On 27 October 2015, the Secretary of the Department of Finance and the Director-General of the National Archives of Australia (the Archives) launched the Digital Continuity 2020 policy (policy). The objectives of the policy are for entities to:
- manage information as an asset, ensuring that it is created and managed for as long as required;
- transition to entirely digital work processes, meaning business processes including authorisations and approvals are completed digitally, and that information is created and managed in digital format; and
- have interoperable information, systems and processes that meet standards for short and long-term management, improve information quality, and enable information to be accessible, transferrable, and re-usable.
The policy was issued under the Archives Act 1983 and applies to all government information, data and records, in addition to systems, services, and processes. The policy is to be implemented by all Australian Government entities, including Government Business Enterprises.
The objective of this audit was to examine the extent to which Australian Government entities have implemented the Digital Continuity 2020 policy, and how effectively the National Archives of Australia is monitoring, assisting, and encouraging entities to meet the specified targets of the policy.
To form a conclusion against the audit objective the ANAO adopted three audit criteria.
- Has the National Archives of Australia established effective arrangements to administer the Digital Continuity 2020 policy?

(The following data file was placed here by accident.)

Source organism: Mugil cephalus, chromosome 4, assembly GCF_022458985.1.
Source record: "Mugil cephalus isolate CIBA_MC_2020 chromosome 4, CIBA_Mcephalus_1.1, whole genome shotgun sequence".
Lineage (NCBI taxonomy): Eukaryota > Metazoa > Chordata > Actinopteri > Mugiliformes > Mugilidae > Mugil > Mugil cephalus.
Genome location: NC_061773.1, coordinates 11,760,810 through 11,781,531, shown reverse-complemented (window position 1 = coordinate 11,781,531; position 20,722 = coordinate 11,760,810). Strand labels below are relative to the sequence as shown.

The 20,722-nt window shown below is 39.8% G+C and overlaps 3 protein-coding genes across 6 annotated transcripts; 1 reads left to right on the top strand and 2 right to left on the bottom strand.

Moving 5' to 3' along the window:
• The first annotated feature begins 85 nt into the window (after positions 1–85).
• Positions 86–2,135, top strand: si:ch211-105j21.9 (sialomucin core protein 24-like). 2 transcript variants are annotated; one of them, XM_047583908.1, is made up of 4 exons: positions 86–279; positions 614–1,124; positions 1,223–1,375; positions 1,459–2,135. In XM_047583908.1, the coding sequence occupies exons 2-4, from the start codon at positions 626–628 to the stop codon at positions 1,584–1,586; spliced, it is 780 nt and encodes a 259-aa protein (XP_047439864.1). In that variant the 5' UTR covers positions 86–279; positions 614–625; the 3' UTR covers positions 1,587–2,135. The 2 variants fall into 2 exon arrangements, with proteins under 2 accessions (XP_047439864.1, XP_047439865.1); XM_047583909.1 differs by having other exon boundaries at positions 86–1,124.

- Has the National Archives of Australia implemented effective monitoring and evaluation arrangements?
- To what extent have selected Australian Government entities implemented the Digital Continuity 2020 policy?
The audit has examined the administration, oversight, monitoring and evaluation arrangements for the Digital Continuity 2020 policy, and the extent to which three selected Australian Government entities — the Attorney General’s Department (AGD), the Civil Aviation Safety Authority (CASA) and the Office of the Inspector-General of Intelligence and Security (IGIS) — have implemented the policy.
- The Australian Government is unlikely to achieve the objectives of the Digital Continuity policy by the end of 2020, and the National Archives of Australia (the Archives) has been largely ineffective in monitoring, assisting, and encouraging entities to meet the targets of the policy.
- The Archives’ arrangements to administer the Digital Continuity 2020 policy are limited in effectiveness. Appropriate governance arrangements to provide strategic direction and oversight of the policy were not maintained. The products, advice, and guidance material issued by the Archives to support entities implement the policy are largely fit for purpose, with some exceptions in relation to the clarity of terminology and timeliness. The Archives does not have a stakeholder engagement and communication strategy, and does not effectively target entities requiring additional assistance to implement the targets of the policy. Risks to the implementation of the Digital Continuity 2020 policy are not being effectively identified, managed, or reported.
- The effectiveness of the arrangements for monitoring and evaluating the implementation of the Digital Continuity 2020 policy are limited. The priorities, objectives, and targets utilised by the Archives to measure its performance in overseeing the implementation of the policy have not been designed to appropriately align with the policy’s objectives. Monitoring and reporting processes have been integrated into an annual whole-of-government survey, however the performance information is not clearly aligned with the policy itself, is not subject to sufficient quality assurance processes, and does not include clear and consistent benchmarks to measure success.